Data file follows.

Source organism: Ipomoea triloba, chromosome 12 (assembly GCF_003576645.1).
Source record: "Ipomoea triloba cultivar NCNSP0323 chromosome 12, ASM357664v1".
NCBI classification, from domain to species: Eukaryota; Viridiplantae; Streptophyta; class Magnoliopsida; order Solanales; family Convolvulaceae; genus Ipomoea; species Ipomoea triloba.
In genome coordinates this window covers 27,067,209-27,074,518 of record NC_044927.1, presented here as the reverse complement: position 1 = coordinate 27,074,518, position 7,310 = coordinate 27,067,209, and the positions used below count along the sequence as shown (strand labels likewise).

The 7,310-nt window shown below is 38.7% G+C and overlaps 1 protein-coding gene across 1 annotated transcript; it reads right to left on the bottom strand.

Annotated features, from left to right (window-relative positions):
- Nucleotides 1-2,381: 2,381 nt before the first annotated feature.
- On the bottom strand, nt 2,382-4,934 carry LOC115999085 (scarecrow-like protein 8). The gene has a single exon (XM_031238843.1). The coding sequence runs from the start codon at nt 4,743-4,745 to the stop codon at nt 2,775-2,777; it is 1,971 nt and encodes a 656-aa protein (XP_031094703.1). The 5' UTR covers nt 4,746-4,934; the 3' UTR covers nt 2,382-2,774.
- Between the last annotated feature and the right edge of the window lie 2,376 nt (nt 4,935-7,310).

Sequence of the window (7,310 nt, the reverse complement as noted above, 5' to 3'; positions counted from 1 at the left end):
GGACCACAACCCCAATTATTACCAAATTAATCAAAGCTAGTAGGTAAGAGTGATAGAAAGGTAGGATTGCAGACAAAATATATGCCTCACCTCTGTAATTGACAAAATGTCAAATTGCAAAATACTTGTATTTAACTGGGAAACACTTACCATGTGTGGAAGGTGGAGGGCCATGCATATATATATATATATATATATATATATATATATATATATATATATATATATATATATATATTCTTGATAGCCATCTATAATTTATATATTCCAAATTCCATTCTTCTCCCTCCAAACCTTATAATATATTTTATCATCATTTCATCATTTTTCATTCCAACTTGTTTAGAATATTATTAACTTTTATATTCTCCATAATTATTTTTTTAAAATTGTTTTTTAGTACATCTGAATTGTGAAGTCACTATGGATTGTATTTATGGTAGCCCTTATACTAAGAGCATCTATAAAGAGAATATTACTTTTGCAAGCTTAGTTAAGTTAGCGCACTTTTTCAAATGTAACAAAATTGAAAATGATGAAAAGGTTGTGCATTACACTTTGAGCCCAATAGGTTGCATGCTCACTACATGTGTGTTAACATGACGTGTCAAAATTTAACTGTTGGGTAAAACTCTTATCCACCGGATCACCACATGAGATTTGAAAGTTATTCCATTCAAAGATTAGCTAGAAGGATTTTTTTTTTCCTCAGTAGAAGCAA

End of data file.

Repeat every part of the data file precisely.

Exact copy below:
Source organism: Ipomoea triloba, chromosome 12 (assembly GCF_003576645.1).
Source record: "Ipomoea triloba cultivar NCNSP0323 chromosome 12, ASM357664v1".
NCBI classification, from domain to species: Eukaryota; Viridiplantae; Streptophyta; class Magnoliopsida; order Solanales; family Convolvulaceae; genus Ipomoea; species Ipomoea triloba.
In genome coordinates this window covers 27,067,209-27,074,518 of record NC_044927.1, presented here as the reverse complement: position 1 = coordinate 27,074,518, position 7,310 = coordinate 27,067,209, and the positions used below count along the sequence as shown (strand labels likewise).

The 7,310-nt window shown below is 38.7% G+C and overlaps 1 protein-coding gene across 1 annotated transcript; it reads right to left on the bottom strand.

Annotated features, from left to right (window-relative positions):
- Nucleotides 1-2,381: 2,381 nt before the first annotated feature.
- On the bottom strand, nt 2,382-4,934 carry LOC115999085 (scarecrow-like protein 8). The gene has a single exon (XM_031238843.1). The coding sequence runs from the start codon at nt 4,743-4,745 to the stop codon at nt 2,775-2,777; it is 1,971 nt and encodes a 656-aa protein (XP_031094703.1). The 5' UTR covers nt 4,746-4,934; the 3' UTR covers nt 2,382-2,774.
- Between the last annotated feature and the right edge of the window lie 2,376 nt (nt 4,935-7,310).

Sequence of the window (7,310 nt, the reverse complement as noted above, 5' to 3'; positions counted from 1 at the left end):
GGACCACAACCCCAATTATTACCAAATTAATCAAAGCTAGTAGGTAAGAGTGATAGAAAGGTAGGATTGCAGACAAAATATATGCCTCACCTCTGTAATTGACAAAATGTCAAATTGCAAAATACTTGTATTTAACTGGGAAACACTTACCATGTGTGGAAGGTGGAGGGCCATGCATATATATATATATATATATATATATATATATATATATATATATATATATATATATATATATTCTTGATAGCCATCTATAATTTATATATTCCAAATTCCATTCTTCTCCCTCCAAACCTTATAATATATTTTATCATCATTTCATCATTTTTCATTCCAACTTGTTTAGAATATTATTAACTTTTATATTCTCCATAATTATTTTTTTAAAATTGTTTTTTAGTACATCTGAATTGTGAAGTCACTATGGATTGTATTTATGGTAGCCCTTATACTAAGAGCATCTATAAAGAGAATATTACTTTTGCAAGCTTAGTTAAGTTAGCGCACTTTTTCAAATGTAACAAAATTGAAAATGATGAAAAGGTTGTGCATTACACTTTGAGCCCAATAGGTTGCATGCTCACTACATGTGTGTTAACATGACGTGTCAAAATTTAACTGTTGGGTAAAACTCTTATCCACCGGATCACCACATGAGATTTGAAAGTTATTCCATTCAAAGATTAGCTAGAAGGATTTTTTTTTTCCTCAGTAGAAGCAA